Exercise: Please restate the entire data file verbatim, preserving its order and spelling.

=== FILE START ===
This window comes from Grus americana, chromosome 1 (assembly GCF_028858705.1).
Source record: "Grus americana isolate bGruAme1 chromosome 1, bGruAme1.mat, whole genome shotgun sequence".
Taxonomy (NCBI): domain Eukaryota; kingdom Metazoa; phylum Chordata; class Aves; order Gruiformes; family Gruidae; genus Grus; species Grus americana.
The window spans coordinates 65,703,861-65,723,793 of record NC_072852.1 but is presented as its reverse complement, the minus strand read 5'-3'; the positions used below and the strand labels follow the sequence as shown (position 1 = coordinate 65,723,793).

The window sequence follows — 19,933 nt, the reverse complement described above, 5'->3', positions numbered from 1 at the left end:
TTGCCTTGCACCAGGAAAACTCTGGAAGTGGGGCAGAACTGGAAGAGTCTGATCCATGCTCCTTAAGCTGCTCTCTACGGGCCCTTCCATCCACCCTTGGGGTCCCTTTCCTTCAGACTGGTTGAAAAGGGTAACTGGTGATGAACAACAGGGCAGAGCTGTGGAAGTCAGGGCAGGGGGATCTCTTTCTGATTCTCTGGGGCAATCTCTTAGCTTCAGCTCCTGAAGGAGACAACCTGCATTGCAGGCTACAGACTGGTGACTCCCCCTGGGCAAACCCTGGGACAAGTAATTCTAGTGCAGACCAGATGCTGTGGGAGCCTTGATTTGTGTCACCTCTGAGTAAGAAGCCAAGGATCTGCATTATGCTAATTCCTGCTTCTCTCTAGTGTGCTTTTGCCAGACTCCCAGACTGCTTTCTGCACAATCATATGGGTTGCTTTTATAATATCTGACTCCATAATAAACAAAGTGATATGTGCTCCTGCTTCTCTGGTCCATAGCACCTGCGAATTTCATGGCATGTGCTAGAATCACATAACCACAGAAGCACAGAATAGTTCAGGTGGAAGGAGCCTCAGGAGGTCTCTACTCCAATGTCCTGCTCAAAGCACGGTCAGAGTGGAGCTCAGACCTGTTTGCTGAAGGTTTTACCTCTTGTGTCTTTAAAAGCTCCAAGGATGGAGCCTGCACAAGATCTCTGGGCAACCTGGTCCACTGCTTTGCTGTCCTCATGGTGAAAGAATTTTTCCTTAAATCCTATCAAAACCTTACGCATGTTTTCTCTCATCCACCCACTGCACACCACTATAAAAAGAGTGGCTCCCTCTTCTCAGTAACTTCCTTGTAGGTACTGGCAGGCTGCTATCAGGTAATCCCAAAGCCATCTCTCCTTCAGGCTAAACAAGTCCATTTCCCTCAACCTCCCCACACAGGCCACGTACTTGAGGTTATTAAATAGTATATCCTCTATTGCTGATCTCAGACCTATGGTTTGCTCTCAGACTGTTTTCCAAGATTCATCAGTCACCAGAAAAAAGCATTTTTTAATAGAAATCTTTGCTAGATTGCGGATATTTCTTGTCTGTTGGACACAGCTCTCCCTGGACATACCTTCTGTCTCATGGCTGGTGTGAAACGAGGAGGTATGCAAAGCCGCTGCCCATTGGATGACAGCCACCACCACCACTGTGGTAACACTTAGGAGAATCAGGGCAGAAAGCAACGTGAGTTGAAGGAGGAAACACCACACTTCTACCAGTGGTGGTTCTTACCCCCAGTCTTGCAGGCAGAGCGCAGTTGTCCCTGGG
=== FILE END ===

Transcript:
This window comes from Grus americana, chromosome 1 (assembly GCF_028858705.1).
Source record: "Grus americana isolate bGruAme1 chromosome 1, bGruAme1.mat, whole genome shotgun sequence".
Taxonomy (NCBI): domain Eukaryota; kingdom Metazoa; phylum Chordata; class Aves; order Gruiformes; family Gruidae; genus Grus; species Grus americana.
The window spans coordinates 65,703,861-65,723,793 of record NC_072852.1 but is presented as its reverse complement, the minus strand read 5'-3'; the positions used below and the strand labels follow the sequence as shown (position 1 = coordinate 65,723,793).

The window sequence follows — 19,933 nt, the reverse complement described above, 5'->3', positions numbered from 1 at the left end:
TTGCCTTGCACCAGGAAAACTCTGGAAGTGGGGCAGAACTGGAAGAGTCTGATCCATGCTCCTTAAGCTGCTCTCTACGGGCCCTTCCATCCACCCTTGGGGTCCCTTTCCTTCAGACTGGTTGAAAAGGGTAACTGGTGATGAACAACAGGGCAGAGCTGTGGAAGTCAGGGCAGGGGGATCTCTTTCTGATTCTCTGGGGCAATCTCTTAGCTTCAGCTCCTGAAGGAGACAACCTGCATTGCAGGCTACAGACTGGTGACTCCCCCTGGGCAAACCCTGGGACAAGTAATTCTAGTGCAGACCAGATGCTGTGGGAGCCTTGATTTGTGTCACCTCTGAGTAAGAAGCCAAGGATCTGCATTATGCTAATTCCTGCTTCTCTCTAGTGTGCTTTTGCCAGACTCCCAGACTGCTTTCTGCACAATCATATGGGTTGCTTTTATAATATCTGACTCCATAATAAACAAAGTGATATGTGCTCCTGCTTCTCTGGTCCATAGCACCTGCGAATTTCATGGCATGTGCTAGAATCACATAACCACAGAAGCACAGAATAGTTCAGGTGGAAGGAGCCTCAGGAGGTCTCTACTCCAATGTCCTGCTCAAAGCACGGTCAGAGTGGAGCTCAGACCTGTTTGCTGAAGGTTTTACCTCTTGTGTCTTTAAAAGCTCCAAGGATGGAGCCTGCACAAGATCTCTGGGCAACCTGGTCCACTGCTTTGCTGTCCTCATGGTGAAAGAATTTTTCCTTAAATCCTATCAAAACCTTACGCATGTTTTCTCTCATCCACCCACTGCACACCACTATAAAAAGAGTGGCTCCCTCTTCTCAGTAACTTCCTTGTAGGTACTGGCAGGCTGCTATCAGGTAATCCCAAAGCCATCTCTCCTTCAGGCTAAACAAGTCCATTTCCCTCAACCTCCCCACACAGGCCACGTACTTGAGGTTATTAAATAGTATATCCTCTATTGCTGATCTCAGACCTATGGTTTGCTCTCAGACTGTTTTCCAAGATTCATCAGTCACCAGAAAAAAGCATTTTTTAATAGAAATCTTTGCTAGATTGCGGATATTTCTTGTCTGTTGGACACAGCTCTCCCTGGACATACCTTCTGTCTCATGGCTGGTGTGAAACGAGGAGGTATGCAAAGCCGCTGCCCATTGGATGACAGCCACCACCACCACTGTGGTAACACTTAGGAGAATCAGGGCAGAAAGCAACGTGAGTTGAAGGAGGAAACACCACACTTCTACCAGTGGTGGTTCTTACCCCCAGTCTTGCAGGCAGAGCGCAGTTGTCCCTGGG